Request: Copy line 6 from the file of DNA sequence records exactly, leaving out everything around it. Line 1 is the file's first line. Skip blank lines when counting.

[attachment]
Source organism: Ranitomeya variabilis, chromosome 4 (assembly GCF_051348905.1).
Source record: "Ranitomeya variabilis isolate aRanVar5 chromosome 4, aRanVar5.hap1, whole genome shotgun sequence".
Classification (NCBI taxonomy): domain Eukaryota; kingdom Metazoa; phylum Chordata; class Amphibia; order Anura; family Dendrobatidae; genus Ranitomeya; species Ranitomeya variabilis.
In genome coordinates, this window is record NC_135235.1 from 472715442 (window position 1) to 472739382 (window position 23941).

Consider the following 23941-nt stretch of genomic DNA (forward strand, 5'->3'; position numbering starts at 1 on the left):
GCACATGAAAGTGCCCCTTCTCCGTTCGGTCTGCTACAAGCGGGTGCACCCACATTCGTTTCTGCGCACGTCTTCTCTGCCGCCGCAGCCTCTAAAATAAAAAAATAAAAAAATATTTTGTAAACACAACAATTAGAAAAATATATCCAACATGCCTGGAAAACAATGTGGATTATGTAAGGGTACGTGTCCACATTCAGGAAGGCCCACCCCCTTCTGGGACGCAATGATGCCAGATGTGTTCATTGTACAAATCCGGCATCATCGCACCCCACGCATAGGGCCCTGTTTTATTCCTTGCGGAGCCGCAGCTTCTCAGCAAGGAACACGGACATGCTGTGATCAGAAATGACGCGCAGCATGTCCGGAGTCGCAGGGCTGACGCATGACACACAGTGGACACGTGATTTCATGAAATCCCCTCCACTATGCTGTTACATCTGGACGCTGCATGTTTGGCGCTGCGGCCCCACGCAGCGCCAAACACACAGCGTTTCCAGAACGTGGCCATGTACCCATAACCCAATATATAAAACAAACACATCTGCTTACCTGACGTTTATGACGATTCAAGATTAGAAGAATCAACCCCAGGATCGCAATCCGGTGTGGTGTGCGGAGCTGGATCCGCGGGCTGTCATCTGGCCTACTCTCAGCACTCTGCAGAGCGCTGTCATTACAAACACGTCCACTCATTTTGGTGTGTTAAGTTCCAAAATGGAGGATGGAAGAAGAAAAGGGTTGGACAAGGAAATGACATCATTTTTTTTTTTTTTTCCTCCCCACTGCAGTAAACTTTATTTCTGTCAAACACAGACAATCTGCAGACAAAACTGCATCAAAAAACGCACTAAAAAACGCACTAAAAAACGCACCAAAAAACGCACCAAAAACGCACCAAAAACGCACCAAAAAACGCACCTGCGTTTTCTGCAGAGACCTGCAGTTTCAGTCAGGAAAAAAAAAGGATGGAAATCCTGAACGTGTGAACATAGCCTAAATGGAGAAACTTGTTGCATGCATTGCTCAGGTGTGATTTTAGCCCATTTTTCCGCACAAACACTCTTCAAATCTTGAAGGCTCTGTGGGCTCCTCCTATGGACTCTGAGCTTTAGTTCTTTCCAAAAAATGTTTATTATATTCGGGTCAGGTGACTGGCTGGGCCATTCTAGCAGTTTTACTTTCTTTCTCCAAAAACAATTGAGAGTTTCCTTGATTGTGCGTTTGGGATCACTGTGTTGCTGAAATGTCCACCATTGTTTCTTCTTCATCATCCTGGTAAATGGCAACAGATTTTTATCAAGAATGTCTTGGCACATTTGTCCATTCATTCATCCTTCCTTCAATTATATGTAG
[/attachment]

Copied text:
GCACATGAAAGTGCCCCTTCTCCGTTCGGTCTGCTACAAGCGGGTGCACCCACATTCGTTTCTGCGCACGTCTTCTCTGCCGCCGCAGCCTCTAAAATAAAAAAATAAAAAAATATTTTGTAAACACAACAATTAGAAAAATATATCCAACATGCCTGGAAAACAATGTGGATTATGTAAGGGTACGTGTCCACATTCAGGAAGGCCCACCCCCTTCTGGGACGCAATGATGCCAGATGTGTTCATTGTACAAATCCGGCATCATCGCACCCCACGCATAGGGCCCTGTTTTATTCCTTGCGGAGCCGCAGCTTCTCAGCAAGGAACACGGACATGCTGTGATCAGAAATGACGCGCAGCATGTCCGGAGTCGCAGGGCTGACGCATGACACACAGTGGACACGTGATTTCATGAAATCCCCTCCACTATGCTGTTACATCTGGACGCTGCATGTTTGGCGCTGCGGCCCCACGCAGCGCCAAACACACAGCGTTTCCAGAACGTGGCCATGTACCCATAACCCAATATATAAAACAAACACATCTGCTTACCTGACGTTTATGACGATTCAAGATTAGAAGAATCAACCCCAGGATCGCAATCCGGTGTGGTGTGCGGAGCTGGATCCGCGGGCTGTCATCTGGCCTACTCTCAGCACTCTGCAGAGCGCTGTCATTACAAACACGTCCACTCATTTTGGTGTGTTAAGTTCCAAAATGGAGGATGGAAGAAGAAAAGGGTTGGACAAGGAAATGACATCATTTTTTTTTTTTTTTCCTCCCCACTGCAGTAAACTTTATTTCTGTCAAACACAGACAATCTGCAGACAAAACTGCATCAAAAAACGCACTAAAAAACGCACTAAAAAACGCACCAAAAAACGCACCAAAAACGCACCAAAAACGCACCAAAAAACGCACCTGCGTTTTCTGCAGAGACCTGCAGTTTCAGTCAGGAAAAAAAAAGGATGGAAATCCTGAACGTGTGAACATAGCCTAAATGGAGAAACTTGTTGCATGCATTGCTCAGGTGTGATTTTAGCCCATTTTTCCGCACAAACACTCTTCAAATCTTGAAGGCTCTGTGGGCTCCTCCTATGGACTCTGAGCTTTAGTTCTTTCCAAAAAATGTTTATTATATTCGGGTCAGGTGACTGGCTGGGCCATTCTAGCAGTTTTACTTTCTTTCTCCAAAAACAATTGAGAGTTTCCTTGATTGTGCGTTTGGGATCACTGTGTTGCTGAAATGTCCACCATTGTTTCTTCTTCATCATCCTGGTAAATGGCAACAGATTTTTATCAAGAATGTCTTGGCACATTTGTCCATTCATTCATCCTTCCTTCAATTATATGTAG